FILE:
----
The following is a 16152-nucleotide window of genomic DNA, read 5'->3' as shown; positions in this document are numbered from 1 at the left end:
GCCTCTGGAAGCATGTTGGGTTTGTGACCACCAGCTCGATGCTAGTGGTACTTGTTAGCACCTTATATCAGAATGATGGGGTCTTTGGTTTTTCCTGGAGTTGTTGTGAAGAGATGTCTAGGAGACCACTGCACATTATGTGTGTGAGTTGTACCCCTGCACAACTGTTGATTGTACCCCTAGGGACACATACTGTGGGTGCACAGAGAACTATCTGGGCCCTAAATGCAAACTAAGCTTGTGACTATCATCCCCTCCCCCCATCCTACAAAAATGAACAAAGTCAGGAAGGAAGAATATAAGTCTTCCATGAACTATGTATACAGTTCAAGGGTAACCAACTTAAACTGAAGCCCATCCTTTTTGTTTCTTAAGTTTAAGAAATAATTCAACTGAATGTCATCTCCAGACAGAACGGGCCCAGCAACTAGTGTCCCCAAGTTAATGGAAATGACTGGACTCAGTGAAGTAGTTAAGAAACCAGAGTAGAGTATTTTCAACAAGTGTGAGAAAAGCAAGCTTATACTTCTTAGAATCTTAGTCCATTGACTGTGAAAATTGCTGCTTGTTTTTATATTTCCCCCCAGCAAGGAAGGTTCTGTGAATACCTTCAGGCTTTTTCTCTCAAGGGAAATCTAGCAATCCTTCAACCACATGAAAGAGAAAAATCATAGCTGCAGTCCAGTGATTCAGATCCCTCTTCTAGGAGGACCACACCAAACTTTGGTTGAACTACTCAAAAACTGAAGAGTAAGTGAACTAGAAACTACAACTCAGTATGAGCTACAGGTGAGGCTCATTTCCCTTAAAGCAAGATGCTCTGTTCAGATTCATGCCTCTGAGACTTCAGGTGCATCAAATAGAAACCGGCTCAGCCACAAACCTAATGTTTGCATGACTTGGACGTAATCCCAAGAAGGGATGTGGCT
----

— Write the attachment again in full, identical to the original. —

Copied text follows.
The following is a 16152-nucleotide window of genomic DNA, read 5'->3' as shown; positions in this document are numbered from 1 at the left end:
GCCTCTGGAAGCATGTTGGGTTTGTGACCACCAGCTCGATGCTAGTGGTACTTGTTAGCACCTTATATCAGAATGATGGGGTCTTTGGTTTTTCCTGGAGTTGTTGTGAAGAGATGTCTAGGAGACCACTGCACATTATGTGTGTGAGTTGTACCCCTGCACAACTGTTGATTGTACCCCTAGGGACACATACTGTGGGTGCACAGAGAACTATCTGGGCCCTAAATGCAAACTAAGCTTGTGACTATCATCCCCTCCCCCCATCCTACAAAAATGAACAAAGTCAGGAAGGAAGAATATAAGTCTTCCATGAACTATGTATACAGTTCAAGGGTAACCAACTTAAACTGAAGCCCATCCTTTTTGTTTCTTAAGTTTAAGAAATAATTCAACTGAATGTCATCTCCAGACAGAACGGGCCCAGCAACTAGTGTCCCCAAGTTAATGGAAATGACTGGACTCAGTGAAGTAGTTAAGAAACCAGAGTAGAGTATTTTCAACAAGTGTGAGAAAAGCAAGCTTATACTTCTTAGAATCTTAGTCCATTGACTGTGAAAATTGCTGCTTGTTTTTATATTTCCCCCCAGCAAGGAAGGTTCTGTGAATACCTTCAGGCTTTTTCTCTCAAGGGAAATCTAGCAATCCTTCAACCACATGAAAGAGAAAAATCATAGCTGCAGTCCAGTGATTCAGATCCCTCTTCTAGGAGGACCACACCAAACTTTGGTTGAACTACTCAAAAACTGAAGAGTAAGTGAACTAGAAACTACAACTCAGTATGAGCTACAGGTGAGGCTCATTTCCCTTAAAGCAAGATGCTCTGTTCAGATTCATGCCTCTGAGACTTCAGGTGCATCAAATAGAAACCGGCTCAGCCACAAACCTAATGTTTGCATGACTTGGACGTAATCCCAAGAAGGGATGTGGCT